Sticking with TCU has paid off for Quentin Johnston

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LOS ANGELES — The easy decision was to explore his options. Enter the transfer portal. Fatten his wallet through Name, Image and Likeness (NIL) and join a ready-made program.

That, however, didn’t interest Quentin Johnston, despite the change in coaches at TCU after a dismal 5-7 campaign.

“Leaving never crossed my mind,” the star wideout said Saturday at the L.A. Convention Center. “People came up to me, asking me, kind of just assuming [I was going to transfer].

I came here because of the longevity and stuff, and culture coach [Gary Patterson] and his staff had built. But after they left, by that time, I didn’t just fall in love with the football program. I fell in love with the TCU community as a whole. And, plus, I built relationships with people on the team, a lot of my brothers that I came in with.”

Johnston received overtures from other programs, promises of big paydays. There was a brief time that he considered entering the portal. But that was before sitting down with Sonny Dykes, TCU’s new coach, and his position coach, Malcolm Kelly, was retained. They had a close relationship going back to his recruitment.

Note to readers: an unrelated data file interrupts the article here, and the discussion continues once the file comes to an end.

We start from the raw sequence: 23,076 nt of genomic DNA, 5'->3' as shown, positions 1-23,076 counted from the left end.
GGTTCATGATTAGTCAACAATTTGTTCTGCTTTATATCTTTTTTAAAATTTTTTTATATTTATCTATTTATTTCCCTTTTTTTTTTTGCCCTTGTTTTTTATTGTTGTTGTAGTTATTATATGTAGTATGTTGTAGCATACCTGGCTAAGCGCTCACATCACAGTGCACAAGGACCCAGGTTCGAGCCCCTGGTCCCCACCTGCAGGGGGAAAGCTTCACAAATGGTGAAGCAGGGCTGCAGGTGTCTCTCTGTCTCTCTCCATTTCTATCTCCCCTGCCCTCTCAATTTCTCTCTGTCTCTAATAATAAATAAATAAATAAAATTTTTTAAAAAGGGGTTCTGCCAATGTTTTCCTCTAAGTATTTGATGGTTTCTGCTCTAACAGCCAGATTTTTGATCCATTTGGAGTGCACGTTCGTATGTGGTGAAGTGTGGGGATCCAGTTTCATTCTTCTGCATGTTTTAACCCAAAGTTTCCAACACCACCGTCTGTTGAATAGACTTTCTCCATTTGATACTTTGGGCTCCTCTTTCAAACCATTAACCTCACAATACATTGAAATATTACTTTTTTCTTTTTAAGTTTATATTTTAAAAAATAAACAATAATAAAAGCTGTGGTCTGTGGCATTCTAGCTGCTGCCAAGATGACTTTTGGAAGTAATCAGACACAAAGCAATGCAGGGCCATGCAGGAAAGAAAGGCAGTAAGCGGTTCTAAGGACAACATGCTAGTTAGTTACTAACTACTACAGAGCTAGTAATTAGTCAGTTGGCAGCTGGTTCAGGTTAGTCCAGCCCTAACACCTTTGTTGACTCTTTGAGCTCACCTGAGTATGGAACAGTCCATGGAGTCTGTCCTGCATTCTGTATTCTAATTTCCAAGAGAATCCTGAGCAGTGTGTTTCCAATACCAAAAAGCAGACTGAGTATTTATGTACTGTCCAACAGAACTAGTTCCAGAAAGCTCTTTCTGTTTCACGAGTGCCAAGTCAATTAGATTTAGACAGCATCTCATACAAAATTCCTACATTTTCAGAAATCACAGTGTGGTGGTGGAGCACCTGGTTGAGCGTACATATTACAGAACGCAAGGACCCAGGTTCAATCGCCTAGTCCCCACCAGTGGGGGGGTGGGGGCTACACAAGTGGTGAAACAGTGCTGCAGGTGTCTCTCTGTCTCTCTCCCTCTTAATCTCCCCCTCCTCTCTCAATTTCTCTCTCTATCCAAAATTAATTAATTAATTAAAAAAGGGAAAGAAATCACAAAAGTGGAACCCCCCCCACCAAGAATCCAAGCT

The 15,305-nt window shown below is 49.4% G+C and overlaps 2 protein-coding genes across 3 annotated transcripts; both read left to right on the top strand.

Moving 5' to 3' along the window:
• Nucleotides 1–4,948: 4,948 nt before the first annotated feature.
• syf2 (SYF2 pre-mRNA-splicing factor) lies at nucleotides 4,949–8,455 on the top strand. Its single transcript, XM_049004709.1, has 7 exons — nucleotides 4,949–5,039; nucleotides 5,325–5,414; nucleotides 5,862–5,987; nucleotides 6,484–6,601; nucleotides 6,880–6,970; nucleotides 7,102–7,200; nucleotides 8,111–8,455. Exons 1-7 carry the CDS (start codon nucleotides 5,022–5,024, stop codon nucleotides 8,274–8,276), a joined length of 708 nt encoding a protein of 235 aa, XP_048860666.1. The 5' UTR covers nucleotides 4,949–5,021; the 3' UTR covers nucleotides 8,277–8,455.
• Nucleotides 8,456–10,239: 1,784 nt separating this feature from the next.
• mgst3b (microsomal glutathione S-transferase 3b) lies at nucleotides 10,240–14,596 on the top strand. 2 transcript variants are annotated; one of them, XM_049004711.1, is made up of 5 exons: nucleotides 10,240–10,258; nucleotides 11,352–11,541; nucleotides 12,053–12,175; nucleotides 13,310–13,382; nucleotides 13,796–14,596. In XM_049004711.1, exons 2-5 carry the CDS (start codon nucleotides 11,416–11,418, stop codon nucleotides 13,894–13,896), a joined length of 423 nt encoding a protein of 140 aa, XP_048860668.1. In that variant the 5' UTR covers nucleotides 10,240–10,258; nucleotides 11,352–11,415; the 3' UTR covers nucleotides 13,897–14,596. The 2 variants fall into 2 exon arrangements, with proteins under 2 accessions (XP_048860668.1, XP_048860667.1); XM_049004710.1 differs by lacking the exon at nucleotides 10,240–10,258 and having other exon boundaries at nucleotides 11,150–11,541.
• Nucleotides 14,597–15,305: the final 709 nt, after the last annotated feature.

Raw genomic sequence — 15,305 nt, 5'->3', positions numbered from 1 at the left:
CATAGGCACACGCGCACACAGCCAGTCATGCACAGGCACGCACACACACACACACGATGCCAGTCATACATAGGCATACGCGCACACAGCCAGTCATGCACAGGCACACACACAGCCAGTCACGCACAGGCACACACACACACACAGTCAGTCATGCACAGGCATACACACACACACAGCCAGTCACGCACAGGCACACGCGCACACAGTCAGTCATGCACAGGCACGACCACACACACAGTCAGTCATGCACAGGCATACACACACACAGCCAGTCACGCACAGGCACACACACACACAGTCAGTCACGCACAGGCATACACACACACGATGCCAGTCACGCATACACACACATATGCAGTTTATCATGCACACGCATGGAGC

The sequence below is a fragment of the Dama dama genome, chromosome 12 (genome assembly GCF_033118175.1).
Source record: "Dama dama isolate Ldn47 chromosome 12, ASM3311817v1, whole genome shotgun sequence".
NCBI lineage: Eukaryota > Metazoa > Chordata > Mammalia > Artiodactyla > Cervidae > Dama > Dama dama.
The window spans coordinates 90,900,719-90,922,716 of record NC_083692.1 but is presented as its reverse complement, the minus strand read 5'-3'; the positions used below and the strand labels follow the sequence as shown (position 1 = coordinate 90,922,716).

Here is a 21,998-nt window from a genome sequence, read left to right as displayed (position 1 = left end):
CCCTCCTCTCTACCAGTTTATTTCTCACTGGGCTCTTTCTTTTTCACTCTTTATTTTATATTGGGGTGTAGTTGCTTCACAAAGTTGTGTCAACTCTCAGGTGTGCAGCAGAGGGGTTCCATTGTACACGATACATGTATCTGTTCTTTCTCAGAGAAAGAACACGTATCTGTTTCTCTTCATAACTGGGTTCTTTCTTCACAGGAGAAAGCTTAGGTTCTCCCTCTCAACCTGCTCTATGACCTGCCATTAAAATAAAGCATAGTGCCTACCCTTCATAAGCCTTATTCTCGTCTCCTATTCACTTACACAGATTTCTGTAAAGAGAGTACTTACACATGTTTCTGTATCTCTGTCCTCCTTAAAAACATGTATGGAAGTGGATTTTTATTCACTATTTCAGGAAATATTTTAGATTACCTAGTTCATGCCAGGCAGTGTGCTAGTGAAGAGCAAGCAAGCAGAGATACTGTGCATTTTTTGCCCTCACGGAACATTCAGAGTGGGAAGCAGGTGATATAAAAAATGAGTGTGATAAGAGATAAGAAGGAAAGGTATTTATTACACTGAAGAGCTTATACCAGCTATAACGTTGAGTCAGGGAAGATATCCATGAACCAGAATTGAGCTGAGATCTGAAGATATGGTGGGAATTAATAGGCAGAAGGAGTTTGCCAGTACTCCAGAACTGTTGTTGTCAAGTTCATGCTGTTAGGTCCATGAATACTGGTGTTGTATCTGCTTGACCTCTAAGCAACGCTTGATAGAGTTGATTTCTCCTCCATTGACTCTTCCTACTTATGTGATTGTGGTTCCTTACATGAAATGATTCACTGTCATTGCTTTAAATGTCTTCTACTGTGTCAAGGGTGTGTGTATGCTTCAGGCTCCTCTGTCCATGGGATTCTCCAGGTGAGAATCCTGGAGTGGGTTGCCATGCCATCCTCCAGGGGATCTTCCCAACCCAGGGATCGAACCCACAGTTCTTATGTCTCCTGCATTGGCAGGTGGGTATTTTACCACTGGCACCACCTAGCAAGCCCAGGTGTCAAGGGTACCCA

TCU's Quentin Johnston
TCU’s Quentin Johnston
USA TODAY Sports

Dykes sat down with Johnston’s parents, and broached the subject of NIL. They didn’t want to hear about it. All that mattered was the plan Dykes and his staff had for their son, on and off the field.

“I think to me that’s the great lesson in all of this,” Dykes said. “And I think everybody wants to be compensated for their abilities. And everybody wants to have an opportunity to increase their standing financially. But at the end of the day, I think the guys that make the big-picture decisions really are the ones that get rewarded.”

Johnston’s decision was the first domino to fall that set up this miraculous season for TCU, a year nobody could’ve predicted. It’s not just what Johnson has done on the field, and the junior from Temple, Texas, has performed exceptionally well, catching 59 passes for 1,066 yards and six touchdowns. When Dykes took the job, there were four players he was told he had to keep. Johnston was the lone player to stay.

“It was important not only for his talent, but I think it was also an endorsement from him,” Dykes said. “Everybody was looking for somebody to say, ‘Look, I’m jumping on the train.’ And Quentin did that for us.”

Looking back now, the 6-foot-4 Johnston can’t help but think about what a wise choice he made. He significantly raised his NFL draft stock, to the point he may be the first receiver taken in April, and he will get to play in the national championship on Monday night, a key part of one of college football’s great underdog stories. Odds are, that wouldn’t have happened had he opted to transfer. From the outside, TCU may have looked like a bad situation, coming off a losing season with a new coach. But it wasn’t.

“Just because the situation looks rocky, that doesn’t mean it is,” Johnston said. “I was offered money and all types of stuff like that. But I feel there’s more [to life] than just a paycheck.”

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